Access to Justice: South Dakota Style

Below is an excerpt from the South Dakota State of the Judiciary delivered by Chief Justice David Gilbertson on January 12, 2011. As with Iowa’s excerpts, this pertains to access to justice for people with low-income or those of modest means. Of note – service to self-represented litigants (SRLs).


A Chief Justice from another state told me that 70% of the divorces in her state are now done by people attempting to represent themselves. We have an increasing number of our citizens who cannot afford to hire an attorney even if one is available in their area. Yet these citizens need and deserve access to our courts. We have worked with the Access to Justice Program of the State Bar to encourage attorneys to provide free legal services to those who need them. Currently there are 275 attorneys who have agreed to do so, an increase of 100 attorneys from last year. This number, while impressive, falls significantly short of the existing need.

Our Unified Judicial System has created many legal forms for those individuals who for various reasons, economic and otherwise, will be representing themselves in a judicial proceeding. At this point the forms deal with domestic relations issues such as divorce, name changes, and child support. Many of these forms are available free on the Internet at the UJS website,, or for a small fee at any Clerk of Court’s office. We hope to expand their scope and availability in the future.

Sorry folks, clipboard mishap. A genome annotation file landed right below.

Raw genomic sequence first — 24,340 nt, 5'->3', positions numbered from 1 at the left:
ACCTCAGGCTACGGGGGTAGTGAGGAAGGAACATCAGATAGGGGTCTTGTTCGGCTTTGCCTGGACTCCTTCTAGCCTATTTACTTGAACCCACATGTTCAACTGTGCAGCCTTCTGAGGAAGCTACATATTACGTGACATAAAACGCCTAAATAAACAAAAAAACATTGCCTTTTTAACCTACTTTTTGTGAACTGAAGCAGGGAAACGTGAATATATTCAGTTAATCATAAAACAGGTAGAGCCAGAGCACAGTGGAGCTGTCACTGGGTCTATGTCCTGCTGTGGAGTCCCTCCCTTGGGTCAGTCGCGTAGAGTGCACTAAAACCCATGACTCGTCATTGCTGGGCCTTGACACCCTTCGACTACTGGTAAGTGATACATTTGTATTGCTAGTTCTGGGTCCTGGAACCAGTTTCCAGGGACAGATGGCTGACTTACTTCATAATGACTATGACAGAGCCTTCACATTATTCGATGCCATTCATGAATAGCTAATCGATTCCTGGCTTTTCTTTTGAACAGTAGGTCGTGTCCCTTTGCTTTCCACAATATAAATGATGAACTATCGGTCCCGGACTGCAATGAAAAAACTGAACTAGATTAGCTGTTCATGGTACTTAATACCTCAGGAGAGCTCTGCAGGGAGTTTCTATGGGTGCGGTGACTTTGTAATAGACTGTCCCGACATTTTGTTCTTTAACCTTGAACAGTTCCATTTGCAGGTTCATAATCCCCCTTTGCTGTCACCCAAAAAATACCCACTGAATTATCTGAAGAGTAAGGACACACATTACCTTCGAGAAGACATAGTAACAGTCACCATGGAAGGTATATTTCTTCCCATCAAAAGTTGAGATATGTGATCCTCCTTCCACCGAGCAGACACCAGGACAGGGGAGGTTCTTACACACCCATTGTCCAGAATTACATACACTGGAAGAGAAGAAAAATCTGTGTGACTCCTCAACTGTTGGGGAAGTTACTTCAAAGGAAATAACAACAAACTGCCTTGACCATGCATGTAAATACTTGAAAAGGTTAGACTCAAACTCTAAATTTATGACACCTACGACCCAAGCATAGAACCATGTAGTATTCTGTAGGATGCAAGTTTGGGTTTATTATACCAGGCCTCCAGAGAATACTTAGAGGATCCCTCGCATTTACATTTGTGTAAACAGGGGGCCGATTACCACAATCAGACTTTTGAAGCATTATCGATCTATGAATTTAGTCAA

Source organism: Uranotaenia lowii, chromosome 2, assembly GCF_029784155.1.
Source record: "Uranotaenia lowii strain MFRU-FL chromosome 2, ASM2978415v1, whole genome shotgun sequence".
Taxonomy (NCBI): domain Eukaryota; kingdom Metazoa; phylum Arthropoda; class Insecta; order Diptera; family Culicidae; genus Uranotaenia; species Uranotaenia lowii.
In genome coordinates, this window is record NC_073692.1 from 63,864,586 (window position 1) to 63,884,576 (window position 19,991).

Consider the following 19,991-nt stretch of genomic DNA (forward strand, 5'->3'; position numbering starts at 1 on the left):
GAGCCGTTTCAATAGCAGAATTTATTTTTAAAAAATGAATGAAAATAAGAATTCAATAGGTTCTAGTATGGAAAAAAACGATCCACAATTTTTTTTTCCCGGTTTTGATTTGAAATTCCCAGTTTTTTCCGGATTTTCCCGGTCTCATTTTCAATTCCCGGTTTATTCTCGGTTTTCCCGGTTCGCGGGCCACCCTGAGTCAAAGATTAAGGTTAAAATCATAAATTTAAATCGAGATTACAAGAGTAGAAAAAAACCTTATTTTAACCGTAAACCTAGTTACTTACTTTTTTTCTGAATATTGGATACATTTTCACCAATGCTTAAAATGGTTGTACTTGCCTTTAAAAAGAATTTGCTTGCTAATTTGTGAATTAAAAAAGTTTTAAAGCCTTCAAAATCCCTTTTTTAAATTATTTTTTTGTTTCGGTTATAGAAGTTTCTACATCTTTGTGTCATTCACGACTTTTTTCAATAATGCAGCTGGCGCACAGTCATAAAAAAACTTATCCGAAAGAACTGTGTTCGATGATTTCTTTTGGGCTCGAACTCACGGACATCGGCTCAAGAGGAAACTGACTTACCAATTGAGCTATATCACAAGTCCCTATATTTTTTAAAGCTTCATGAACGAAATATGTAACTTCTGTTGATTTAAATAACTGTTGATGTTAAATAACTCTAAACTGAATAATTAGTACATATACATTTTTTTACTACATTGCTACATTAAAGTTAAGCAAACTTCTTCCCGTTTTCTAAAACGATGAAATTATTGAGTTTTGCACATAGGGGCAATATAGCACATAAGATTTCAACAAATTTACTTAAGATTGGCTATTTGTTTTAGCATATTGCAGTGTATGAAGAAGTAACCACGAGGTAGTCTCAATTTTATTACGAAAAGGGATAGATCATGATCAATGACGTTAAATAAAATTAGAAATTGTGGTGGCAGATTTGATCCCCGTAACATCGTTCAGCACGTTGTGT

People with Modest Means – Wisconsin Bar offers HELP!

South Carolina is my home, but I also have ties to Wisconsin. My mother and brother were born there. I attended college there and many of my classmates still live there. And a few years ago, my parents moved there. So when I’m perusing the access to justice news, I’m especially pleased to see Wisconsin making inroads in this area.

The title of the piece introducing resources to people with modest means threw me a litte – A Modest Proposal. For Jonathan Swift fans, you understand, right? BUT then I read through the piece and heartily endorse Wisconsin’s initiative in reaching out to help people with modest means through their MODEST MEANS PANEL. Kudos for WI Bar ED George C. Brown for his support of this project.

The Wisconsin Bar offers the benefits to attorneys participating in the program:

The State Bar assists attorneys who serve on the modest means panel. Client representation through the modest means panel qualifies as pro bono legal services within the meaning of SCR 20:6.1, and attorneys are eligible for State Bar pro bono benefits, including first-dollar malpractice insurance through the State Bar for these cases. Participating attorneys are not charged a fee to join the modest means panel, and referrals made through the panel are exempt from LRIS referral fees.